Why do most people gossip?

All human beings participate in some way, despite the old adage: “If you don't have anything good to say, don't say anything at all. Whether it's a talk in the workplace, sharing family news, or group text messages between friends, it's inevitable that everyone who talks, well, talks about other people. In fact, a 1993 observational study found that male participants spent 55% of their time talking and women spent 67% of their talking time “discussing socially relevant topics”. Only a small part of the conversations analyzed (around 15%) were considered negative gossip (although positive gossip represented an even smaller part, with only 9%).

So while it's true that people can spend a significant amount of time talking about their peers, that talk is often benign. Some researchers argue that gossip helped our ancestors survive. Evolutionary psychologist Robin Dunbar pioneered this idea, comparing gossip with primate grooming as a means of creating emotional ties. Instead of removing fleas and dirt from each other to create emotional ties, Ludden explains, we now talk, which is “where gossip comes into play, because the talks focus mainly on talking about other people and transmitting social information.

Some scholars view gossip as evidence of cultural learning, as it offers teaching moments and providing people with examples of what is socially acceptable and what is not. For example, if there is someone who cheats a lot in a community or social circle and people start talking about that person in a negative way, Robbins says, collective criticism should warn others of the consequences of cheating. And as the news almost inevitably returns to the source of such gossip, it can “serve to keep people under control, morally speaking,” Robbins adds. The study also found that the caudate nucleus, a reward center in the brain, was activated in response to negative celebrity gossip; subjects seemed to be entertained or entertained in the face of lewd celebrity scandals.

The researchers also surveyed how the subjects felt, in addition to studying what their brain images revealed. Not surprisingly, they felt happier when they heard positive gossip about themselves, and more annoyed when they heard negative gossip about themselves than to hear gossip about others. That said, spreading or not correcting gossip that you know is false has no prosocial benefit. In another of Feinberg's studies, a group of participants identified members who behaved selfishly through gossip and quickly expelled them.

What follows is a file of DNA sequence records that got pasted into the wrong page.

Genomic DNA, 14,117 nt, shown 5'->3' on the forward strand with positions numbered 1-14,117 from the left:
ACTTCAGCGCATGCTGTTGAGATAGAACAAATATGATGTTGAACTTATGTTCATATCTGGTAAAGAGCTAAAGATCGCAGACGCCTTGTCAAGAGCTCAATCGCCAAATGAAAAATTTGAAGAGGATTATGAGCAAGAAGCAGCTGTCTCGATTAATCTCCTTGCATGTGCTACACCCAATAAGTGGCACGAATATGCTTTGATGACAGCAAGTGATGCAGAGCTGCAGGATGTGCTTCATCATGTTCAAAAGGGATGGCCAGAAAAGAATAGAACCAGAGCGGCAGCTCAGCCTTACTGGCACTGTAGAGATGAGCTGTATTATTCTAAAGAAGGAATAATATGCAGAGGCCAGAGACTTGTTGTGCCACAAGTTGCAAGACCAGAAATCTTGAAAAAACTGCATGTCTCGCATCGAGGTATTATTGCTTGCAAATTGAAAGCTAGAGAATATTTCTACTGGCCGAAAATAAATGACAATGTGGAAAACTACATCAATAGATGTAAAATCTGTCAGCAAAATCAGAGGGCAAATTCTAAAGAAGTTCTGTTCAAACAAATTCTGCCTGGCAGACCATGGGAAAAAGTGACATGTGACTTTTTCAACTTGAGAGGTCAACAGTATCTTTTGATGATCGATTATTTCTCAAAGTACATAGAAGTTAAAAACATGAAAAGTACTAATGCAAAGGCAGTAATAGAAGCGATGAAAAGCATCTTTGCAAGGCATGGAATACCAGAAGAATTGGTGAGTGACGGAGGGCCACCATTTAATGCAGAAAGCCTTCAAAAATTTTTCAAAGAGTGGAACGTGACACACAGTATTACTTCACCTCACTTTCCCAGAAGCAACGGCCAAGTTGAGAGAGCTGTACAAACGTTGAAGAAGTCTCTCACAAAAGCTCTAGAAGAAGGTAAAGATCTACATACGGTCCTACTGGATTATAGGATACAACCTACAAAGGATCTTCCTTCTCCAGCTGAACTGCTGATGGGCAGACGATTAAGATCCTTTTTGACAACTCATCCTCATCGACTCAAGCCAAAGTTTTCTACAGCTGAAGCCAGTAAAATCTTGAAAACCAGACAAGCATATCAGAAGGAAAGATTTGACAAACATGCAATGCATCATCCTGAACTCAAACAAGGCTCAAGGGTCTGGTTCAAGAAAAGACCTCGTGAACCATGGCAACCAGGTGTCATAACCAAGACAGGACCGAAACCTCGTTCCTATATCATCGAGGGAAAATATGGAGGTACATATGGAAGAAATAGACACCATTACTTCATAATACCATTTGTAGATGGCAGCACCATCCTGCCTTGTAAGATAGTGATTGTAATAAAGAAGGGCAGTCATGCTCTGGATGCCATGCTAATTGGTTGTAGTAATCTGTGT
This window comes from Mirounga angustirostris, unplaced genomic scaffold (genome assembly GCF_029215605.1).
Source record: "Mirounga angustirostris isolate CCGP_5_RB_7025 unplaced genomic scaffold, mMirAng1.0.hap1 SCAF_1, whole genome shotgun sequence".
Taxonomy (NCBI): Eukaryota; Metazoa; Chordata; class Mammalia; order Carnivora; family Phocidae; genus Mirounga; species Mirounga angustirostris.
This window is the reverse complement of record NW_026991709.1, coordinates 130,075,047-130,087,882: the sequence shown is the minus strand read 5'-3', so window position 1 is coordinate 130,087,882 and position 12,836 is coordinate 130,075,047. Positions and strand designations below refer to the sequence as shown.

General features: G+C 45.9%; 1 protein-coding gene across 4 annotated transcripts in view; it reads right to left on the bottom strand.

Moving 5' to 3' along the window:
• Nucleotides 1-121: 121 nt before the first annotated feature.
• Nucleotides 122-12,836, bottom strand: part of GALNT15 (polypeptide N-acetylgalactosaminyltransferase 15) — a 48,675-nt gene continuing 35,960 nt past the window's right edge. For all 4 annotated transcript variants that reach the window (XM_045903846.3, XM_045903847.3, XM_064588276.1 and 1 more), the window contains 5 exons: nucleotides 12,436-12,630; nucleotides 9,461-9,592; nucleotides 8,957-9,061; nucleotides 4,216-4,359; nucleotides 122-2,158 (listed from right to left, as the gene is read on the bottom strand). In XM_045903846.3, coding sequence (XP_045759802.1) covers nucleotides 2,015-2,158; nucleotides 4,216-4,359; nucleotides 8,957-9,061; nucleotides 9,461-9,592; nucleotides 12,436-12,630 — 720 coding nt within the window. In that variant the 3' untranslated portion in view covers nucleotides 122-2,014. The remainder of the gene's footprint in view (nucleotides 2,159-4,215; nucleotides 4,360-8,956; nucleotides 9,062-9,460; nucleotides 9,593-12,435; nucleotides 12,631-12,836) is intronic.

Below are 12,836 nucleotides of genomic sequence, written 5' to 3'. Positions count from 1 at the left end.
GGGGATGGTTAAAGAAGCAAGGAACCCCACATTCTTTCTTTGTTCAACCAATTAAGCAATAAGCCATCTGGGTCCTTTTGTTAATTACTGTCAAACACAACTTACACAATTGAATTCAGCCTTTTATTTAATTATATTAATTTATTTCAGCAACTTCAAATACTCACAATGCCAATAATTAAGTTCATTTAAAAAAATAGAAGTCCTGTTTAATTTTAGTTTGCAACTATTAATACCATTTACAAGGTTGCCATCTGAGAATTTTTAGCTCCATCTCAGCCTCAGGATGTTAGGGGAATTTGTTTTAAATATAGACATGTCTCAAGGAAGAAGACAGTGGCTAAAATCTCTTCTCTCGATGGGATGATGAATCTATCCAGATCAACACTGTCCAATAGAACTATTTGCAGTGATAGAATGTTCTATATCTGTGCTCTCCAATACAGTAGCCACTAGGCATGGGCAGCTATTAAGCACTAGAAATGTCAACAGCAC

In the study, participants were divided into subgroups, and then each person received a series of points representing small sums of money. Each participant could contribute these points to their group, in which case, the points would be doubled and redistributed equally or they would keep them to themselves. Armed with knowledge of their teammates' decisions, the participants returned to play the game in different groups. Most importantly, they could inform their new groups of how much someone had contributed in previous years and vote to completely exclude someone who had behaved selfishly from a round.

Gossip also says something about the relationships that people have with each other. Torres's research has discovered that gossip can prevent loneliness, while other studies have found that it can facilitate bonding and closeness and serve as a form of entertainment. And when your conversation turns to gossip, as will inevitably happen, remember that something good can come out with the right intentions, of course. Gossip involves talking to another person to spread rumors about a person or situation.

Sometimes it's mundane everyday information, but when gossip includes elements of sexual relations or infidelity, known as juicy gossip, it can be particularly hurtful and harmful. Sure, we like to think of our daily conversations as strictly productive exchanges of ideas and debates about life's unanswered questions, but in reality, we're all talking about other people. Gossip is incredibly harmful to any organization. And, what is often overlooked is why people gossip.

But before answering the question, “Why do people gossip at work? Let's clarify one thing. I truly believe that she is the rare person who chooses to gossip simply because she is bad and damages the reputation of the person or entity being talked about. People tend to think that gossip is synonymous with malicious rumors, humiliations, or the breathless spread of a sensational scoop. If your co-worker tells you that your boss is going to fire people, be prepared to look for another source of income and insurance.

The researchers listened to the sound files of all of those conversations and anything they classified as gossip (any talk about other people who weren't part of the conversation) was coded as positive, negative, or neutral on a standardized scale. If people believe that they don't have the information that others have, they will feel left out and out of the “inner circle”. A good gossiper is someone to whom people trust information and someone who uses that information in a responsible manner. And in general, people who were more extroverted tended to gossip more than those who were more introverted.

Experiments conducted by his team suggest that the threat of receiving gossip deters unreliable behavior; once people are gossiped for behaving unreliably, they tend to reform their behavior; and gossip helps people know who to avoid and who not to trust. . .

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